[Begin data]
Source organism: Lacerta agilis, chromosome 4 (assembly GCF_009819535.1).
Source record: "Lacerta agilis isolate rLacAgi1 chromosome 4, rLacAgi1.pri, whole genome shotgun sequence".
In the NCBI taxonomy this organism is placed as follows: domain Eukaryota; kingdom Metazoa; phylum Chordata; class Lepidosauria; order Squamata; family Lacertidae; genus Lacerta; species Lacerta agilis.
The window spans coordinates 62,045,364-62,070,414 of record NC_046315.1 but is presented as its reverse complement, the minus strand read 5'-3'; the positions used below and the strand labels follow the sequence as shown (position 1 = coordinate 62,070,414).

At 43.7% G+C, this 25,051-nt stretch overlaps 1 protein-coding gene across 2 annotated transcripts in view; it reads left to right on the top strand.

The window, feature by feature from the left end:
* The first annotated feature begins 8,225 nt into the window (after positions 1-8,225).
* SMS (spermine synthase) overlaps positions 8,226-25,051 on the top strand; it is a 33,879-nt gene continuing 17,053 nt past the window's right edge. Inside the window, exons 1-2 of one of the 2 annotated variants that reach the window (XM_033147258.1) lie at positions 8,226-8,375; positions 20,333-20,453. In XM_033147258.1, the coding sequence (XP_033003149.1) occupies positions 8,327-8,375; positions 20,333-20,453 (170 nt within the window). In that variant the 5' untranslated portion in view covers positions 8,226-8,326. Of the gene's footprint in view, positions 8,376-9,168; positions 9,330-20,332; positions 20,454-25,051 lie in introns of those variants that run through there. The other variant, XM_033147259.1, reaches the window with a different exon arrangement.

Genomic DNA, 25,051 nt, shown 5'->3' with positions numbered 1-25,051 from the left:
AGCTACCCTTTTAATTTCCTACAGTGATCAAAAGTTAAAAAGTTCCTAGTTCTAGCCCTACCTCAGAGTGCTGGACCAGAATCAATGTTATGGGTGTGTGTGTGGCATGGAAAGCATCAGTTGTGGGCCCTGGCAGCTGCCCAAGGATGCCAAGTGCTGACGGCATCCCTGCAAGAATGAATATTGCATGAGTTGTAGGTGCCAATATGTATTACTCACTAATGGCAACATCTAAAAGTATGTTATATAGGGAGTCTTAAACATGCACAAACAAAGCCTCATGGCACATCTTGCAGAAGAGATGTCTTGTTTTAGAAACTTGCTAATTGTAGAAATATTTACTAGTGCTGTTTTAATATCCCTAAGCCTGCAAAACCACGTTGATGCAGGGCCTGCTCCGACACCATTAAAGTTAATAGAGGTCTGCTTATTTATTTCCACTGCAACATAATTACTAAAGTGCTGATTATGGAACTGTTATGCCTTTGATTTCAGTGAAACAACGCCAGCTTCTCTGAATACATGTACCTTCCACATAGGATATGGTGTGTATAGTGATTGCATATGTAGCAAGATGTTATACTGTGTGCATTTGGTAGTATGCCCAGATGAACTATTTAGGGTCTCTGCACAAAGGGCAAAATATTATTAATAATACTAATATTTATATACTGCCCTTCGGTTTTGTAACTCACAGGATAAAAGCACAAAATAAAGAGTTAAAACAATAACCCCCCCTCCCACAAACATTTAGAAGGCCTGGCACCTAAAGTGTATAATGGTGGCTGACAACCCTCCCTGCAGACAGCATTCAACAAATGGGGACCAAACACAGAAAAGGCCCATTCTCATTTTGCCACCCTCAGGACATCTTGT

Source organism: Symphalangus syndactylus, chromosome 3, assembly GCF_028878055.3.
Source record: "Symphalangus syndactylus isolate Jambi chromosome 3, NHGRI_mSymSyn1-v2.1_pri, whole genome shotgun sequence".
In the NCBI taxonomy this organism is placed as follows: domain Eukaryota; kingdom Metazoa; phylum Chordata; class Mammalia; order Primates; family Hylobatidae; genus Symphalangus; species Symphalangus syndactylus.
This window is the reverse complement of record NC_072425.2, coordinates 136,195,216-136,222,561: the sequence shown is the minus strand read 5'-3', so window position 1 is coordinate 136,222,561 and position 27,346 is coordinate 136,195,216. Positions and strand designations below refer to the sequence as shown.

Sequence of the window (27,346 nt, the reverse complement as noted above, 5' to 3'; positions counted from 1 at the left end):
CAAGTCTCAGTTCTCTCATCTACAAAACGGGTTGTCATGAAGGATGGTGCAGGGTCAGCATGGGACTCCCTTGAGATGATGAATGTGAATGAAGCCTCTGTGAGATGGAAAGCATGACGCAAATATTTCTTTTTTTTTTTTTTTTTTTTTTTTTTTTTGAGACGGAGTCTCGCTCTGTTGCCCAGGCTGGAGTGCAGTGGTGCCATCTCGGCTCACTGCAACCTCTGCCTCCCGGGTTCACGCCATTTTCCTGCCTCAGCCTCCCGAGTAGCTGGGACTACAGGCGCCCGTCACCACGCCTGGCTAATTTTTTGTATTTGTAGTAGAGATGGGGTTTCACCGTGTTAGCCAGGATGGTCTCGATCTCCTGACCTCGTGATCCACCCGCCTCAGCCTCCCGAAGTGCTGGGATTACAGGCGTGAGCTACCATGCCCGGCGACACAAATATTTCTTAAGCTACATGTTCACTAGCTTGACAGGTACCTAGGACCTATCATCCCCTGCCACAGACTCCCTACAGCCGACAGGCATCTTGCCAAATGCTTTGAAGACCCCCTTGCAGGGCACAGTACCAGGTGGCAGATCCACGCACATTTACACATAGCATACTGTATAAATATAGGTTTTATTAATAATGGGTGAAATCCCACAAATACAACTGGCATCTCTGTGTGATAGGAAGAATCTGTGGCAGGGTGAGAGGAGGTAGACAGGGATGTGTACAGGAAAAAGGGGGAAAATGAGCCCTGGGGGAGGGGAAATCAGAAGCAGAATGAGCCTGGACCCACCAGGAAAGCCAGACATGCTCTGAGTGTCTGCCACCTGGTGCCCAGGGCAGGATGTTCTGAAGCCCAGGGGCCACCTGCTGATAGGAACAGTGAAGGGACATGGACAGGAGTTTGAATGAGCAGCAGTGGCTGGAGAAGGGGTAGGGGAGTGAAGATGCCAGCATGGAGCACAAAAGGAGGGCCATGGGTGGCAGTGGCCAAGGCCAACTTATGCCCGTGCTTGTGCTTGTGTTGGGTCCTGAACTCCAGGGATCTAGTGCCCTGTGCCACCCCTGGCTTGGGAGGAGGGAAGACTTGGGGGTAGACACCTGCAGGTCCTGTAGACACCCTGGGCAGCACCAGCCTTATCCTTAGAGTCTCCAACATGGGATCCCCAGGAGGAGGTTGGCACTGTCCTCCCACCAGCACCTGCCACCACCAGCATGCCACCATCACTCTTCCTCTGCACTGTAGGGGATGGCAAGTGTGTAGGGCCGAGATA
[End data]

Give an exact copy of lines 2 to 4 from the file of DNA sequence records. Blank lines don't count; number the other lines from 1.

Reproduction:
Source record: "Lacerta agilis isolate rLacAgi1 chromosome 4, rLacAgi1.pri, whole genome shotgun sequence".
In the NCBI taxonomy this organism is placed as follows: domain Eukaryota; kingdom Metazoa; phylum Chordata; class Lepidosauria; order Squamata; family Lacertidae; genus Lacerta; species Lacerta agilis.
The window spans coordinates 62,045,364-62,070,414 of record NC_046315.1 but is presented as its reverse complement, the minus strand read 5'-3'; the positions used below and the strand labels follow the sequence as shown (position 1 = coordinate 62,070,414).